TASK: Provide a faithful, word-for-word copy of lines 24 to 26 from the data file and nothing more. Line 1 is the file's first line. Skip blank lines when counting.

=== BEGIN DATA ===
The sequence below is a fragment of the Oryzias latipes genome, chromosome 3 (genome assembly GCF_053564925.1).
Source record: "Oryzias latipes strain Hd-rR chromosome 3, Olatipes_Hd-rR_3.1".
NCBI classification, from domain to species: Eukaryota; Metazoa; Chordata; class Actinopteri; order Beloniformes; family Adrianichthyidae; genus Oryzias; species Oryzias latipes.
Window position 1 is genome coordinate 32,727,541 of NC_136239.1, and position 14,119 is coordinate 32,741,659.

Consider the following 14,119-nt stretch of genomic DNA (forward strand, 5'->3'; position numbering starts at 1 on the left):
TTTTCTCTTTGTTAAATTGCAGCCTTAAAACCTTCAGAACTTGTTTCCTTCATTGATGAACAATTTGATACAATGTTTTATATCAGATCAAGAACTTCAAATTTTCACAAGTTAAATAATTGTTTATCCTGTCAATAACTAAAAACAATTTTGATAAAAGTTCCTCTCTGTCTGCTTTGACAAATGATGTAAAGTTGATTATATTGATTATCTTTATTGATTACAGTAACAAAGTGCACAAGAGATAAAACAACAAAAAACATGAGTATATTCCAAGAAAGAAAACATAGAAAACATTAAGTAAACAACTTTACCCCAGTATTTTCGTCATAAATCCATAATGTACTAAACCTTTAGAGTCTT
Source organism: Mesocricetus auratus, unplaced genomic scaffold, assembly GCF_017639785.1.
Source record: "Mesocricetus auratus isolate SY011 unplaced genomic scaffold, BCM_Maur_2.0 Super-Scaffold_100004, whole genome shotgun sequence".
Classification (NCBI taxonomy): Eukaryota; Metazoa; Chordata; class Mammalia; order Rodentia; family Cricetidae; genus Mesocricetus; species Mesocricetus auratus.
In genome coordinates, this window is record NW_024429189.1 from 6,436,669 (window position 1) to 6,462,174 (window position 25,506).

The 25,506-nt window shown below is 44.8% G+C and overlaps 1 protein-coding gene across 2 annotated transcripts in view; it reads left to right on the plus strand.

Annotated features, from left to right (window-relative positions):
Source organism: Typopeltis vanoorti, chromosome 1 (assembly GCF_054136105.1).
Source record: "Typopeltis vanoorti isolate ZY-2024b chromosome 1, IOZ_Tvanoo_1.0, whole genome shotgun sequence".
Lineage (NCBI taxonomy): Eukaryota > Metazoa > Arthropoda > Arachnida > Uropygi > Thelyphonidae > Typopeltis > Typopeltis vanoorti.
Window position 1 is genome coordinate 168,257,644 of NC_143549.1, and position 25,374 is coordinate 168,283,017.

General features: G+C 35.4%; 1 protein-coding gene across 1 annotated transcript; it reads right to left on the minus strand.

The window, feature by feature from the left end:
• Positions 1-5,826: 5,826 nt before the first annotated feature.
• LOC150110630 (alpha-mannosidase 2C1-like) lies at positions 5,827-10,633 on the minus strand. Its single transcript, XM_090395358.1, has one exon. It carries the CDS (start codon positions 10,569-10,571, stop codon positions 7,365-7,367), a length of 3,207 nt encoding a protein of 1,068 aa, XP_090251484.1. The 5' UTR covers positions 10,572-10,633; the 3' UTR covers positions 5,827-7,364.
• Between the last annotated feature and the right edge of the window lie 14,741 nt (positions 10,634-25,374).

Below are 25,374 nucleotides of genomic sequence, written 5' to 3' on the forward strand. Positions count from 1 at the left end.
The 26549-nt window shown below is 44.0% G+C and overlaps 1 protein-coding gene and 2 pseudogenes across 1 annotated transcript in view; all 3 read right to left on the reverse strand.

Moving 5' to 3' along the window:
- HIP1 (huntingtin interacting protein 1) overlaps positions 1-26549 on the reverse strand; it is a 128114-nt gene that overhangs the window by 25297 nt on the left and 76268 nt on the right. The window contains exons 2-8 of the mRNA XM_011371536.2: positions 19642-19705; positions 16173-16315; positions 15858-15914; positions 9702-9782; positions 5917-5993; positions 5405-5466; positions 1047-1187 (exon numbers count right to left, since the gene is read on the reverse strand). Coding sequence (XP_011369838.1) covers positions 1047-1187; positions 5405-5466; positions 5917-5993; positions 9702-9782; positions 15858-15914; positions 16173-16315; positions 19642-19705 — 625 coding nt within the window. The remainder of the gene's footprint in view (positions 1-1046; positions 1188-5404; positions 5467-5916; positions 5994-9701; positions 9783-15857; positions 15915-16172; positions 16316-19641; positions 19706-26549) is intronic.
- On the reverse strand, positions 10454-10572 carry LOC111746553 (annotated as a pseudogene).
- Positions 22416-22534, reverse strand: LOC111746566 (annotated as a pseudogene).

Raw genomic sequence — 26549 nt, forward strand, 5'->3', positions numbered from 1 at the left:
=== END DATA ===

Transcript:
Moving 5' to 3' along the window:
- HIP1 (huntingtin interacting protein 1) overlaps positions 1-26549 on the reverse strand; it is a 128114-nt gene that overhangs the window by 25297 nt on the left and 76268 nt on the right. The window contains exons 2-8 of the mRNA XM_011371536.2: positions 19642-19705; positions 16173-16315; positions 15858-15914; positions 9702-9782; positions 5917-5993; positions 5405-5466; positions 1047-1187 (exon numbers count right to left, since the gene is read on the reverse strand). Coding sequence (XP_011369838.1) covers positions 1047-1187; positions 5405-5466; positions 5917-5993; positions 9702-9782; positions 15858-15914; positions 16173-16315; positions 19642-19705 — 625 coding nt within the window. The remainder of the gene's footprint in view (positions 1-1046; positions 1188-5404; positions 5467-5916; positions 5994-9701; positions 9783-15857; positions 15915-16172; positions 16316-19641; positions 19706-26549) is intronic.
- On the reverse strand, positions 10454-10572 carry LOC111746553 (annotated as a pseudogene).